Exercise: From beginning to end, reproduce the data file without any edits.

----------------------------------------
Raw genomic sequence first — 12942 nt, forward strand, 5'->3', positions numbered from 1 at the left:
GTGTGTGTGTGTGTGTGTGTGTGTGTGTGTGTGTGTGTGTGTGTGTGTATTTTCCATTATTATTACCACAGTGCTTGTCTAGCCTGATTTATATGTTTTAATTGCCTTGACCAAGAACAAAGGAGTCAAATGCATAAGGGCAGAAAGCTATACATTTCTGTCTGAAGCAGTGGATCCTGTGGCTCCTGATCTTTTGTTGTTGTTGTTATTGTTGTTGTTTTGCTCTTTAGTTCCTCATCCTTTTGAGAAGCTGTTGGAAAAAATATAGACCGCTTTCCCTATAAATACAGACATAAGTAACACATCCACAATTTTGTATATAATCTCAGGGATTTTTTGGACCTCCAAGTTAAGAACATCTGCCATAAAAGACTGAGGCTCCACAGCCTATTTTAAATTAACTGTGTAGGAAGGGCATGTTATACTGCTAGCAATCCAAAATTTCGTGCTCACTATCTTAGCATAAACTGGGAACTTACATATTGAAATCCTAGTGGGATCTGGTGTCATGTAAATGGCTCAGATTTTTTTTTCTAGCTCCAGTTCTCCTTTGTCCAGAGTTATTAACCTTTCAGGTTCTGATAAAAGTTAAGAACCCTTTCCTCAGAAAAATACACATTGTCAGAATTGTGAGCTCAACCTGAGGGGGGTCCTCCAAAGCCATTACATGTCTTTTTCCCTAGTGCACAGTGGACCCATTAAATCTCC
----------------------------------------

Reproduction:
Raw genomic sequence first — 12942 nt, forward strand, 5'->3', positions numbered from 1 at the left:
GTGTGTGTGTGTGTGTGTGTGTGTGTGTGTGTGTGTGTGTGTGTGTGTATTTTCCATTATTATTACCACAGTGCTTGTCTAGCCTGATTTATATGTTTTAATTGCCTTGACCAAGAACAAAGGAGTCAAATGCATAAGGGCAGAAAGCTATACATTTCTGTCTGAAGCAGTGGATCCTGTGGCTCCTGATCTTTTGTTGTTGTTGTTATTGTTGTTGTTTTGCTCTTTAGTTCCTCATCCTTTTGAGAAGCTGTTGGAAAAAATATAGACCGCTTTCCCTATAAATACAGACATAAGTAACACATCCACAATTTTGTATATAATCTCAGGGATTTTTTGGACCTCCAAGTTAAGAACATCTGCCATAAAAGACTGAGGCTCCACAGCCTATTTTAAATTAACTGTGTAGGAAGGGCATGTTATACTGCTAGCAATCCAAAATTTCGTGCTCACTATCTTAGCATAAACTGGGAACTTACATATTGAAATCCTAGTGGGATCTGGTGTCATGTAAATGGCTCAGATTTTTTTTTCTAGCTCCAGTTCTCCTTTGTCCAGAGTTATTAACCTTTCAGGTTCTGATAAAAGTTAAGAACCCTTTCCTCAGAAAAATACACATTGTCAGAATTGTGAGCTCAACCTGAGGGGGGTCCTCCAAAGCCATTACATGTCTTTTTCCCTAGTGCACAGTGGACCCATTAAATCTCC